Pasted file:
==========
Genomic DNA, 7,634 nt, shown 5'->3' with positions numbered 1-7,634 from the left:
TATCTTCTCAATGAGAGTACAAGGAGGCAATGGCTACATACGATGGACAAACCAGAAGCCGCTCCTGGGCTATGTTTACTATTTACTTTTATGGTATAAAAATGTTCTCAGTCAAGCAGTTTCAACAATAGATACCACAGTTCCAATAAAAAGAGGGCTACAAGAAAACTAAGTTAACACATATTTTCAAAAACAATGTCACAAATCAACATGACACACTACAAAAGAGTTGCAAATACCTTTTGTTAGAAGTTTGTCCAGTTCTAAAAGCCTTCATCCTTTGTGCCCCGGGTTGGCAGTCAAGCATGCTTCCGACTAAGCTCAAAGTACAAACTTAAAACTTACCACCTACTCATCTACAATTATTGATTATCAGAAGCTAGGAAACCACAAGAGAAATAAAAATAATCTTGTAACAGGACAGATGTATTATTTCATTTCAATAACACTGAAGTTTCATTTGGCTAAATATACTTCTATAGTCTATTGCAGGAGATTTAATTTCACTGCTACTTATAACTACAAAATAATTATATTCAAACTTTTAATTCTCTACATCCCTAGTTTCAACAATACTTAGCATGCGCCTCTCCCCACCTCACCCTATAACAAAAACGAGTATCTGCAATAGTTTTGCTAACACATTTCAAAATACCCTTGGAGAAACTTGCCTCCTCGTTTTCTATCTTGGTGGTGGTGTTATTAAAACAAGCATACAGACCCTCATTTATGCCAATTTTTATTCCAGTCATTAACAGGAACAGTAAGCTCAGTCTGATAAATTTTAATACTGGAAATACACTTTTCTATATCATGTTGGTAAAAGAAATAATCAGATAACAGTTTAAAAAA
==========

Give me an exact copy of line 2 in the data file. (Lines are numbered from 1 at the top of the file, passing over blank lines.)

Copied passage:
TATCTTCTCAATGAGAGTACAAGGAGGCAATGGCTACATACGATGGACAAACCAGAAGCCGCTCCTGGGCTATGTTTACTATTTACTTTTATGGTATAAAAATGTTCTCAGTCAAGCAGTTTCAACAATAGATACCACAGTTCCAATAAAAAGAGGGCTACAAGAAAACTAAGTTAACACATATTTTCAAAAACAATGTCACAAATCAACATGACACACTACAAAAGAGTTGCAAATACCTTTTGTTAGAAGTTTGTCCAGTTCTAAAAGCCTTCATCCTTTGTGCCCCGGGTTGGCAGTCAAGCATGCTTCCGACTAAGCTCAAAGTACAAACTTAAAACTTACCACCTACTCATCTACAATTATTGATTATCAGAAGCTAGGAAACCACAAGAGAAATAAAAATAATCTTGTAACAGGACAGATGTATTATTTCATTTCAATAACACTGAAGTTTCATTTGGCTAAATATACTTCTATAGTCTATTGCAGGAGATTTAATTTCACTGCTACTTATAACTACAAAATAATTATATTCAAACTTTTAATTCTCTACATCCCTAGTTTCAACAATACTTAGCATGCGCCTCTCCCCACCTCACCCTATAACAAAAACGAGTATCTGCAATAGTTTTGCTAACACATTTCAAAATACCCTTGGAGAAACTTGCCTCCTCGTTTTCTATCTTGGTGGTGGTGTTATTAAAACAAGCATACAGACCCTCATTTATGCCAATTTTTATTCCAGTCATTAACAGGAACAGTAAGCTCAGTCTGATAAATTTTAATACTGGAAATACACTTTTCTATATCATGTTGGTAAAAGAAATAATCAGATAACAGTTTAAAAAA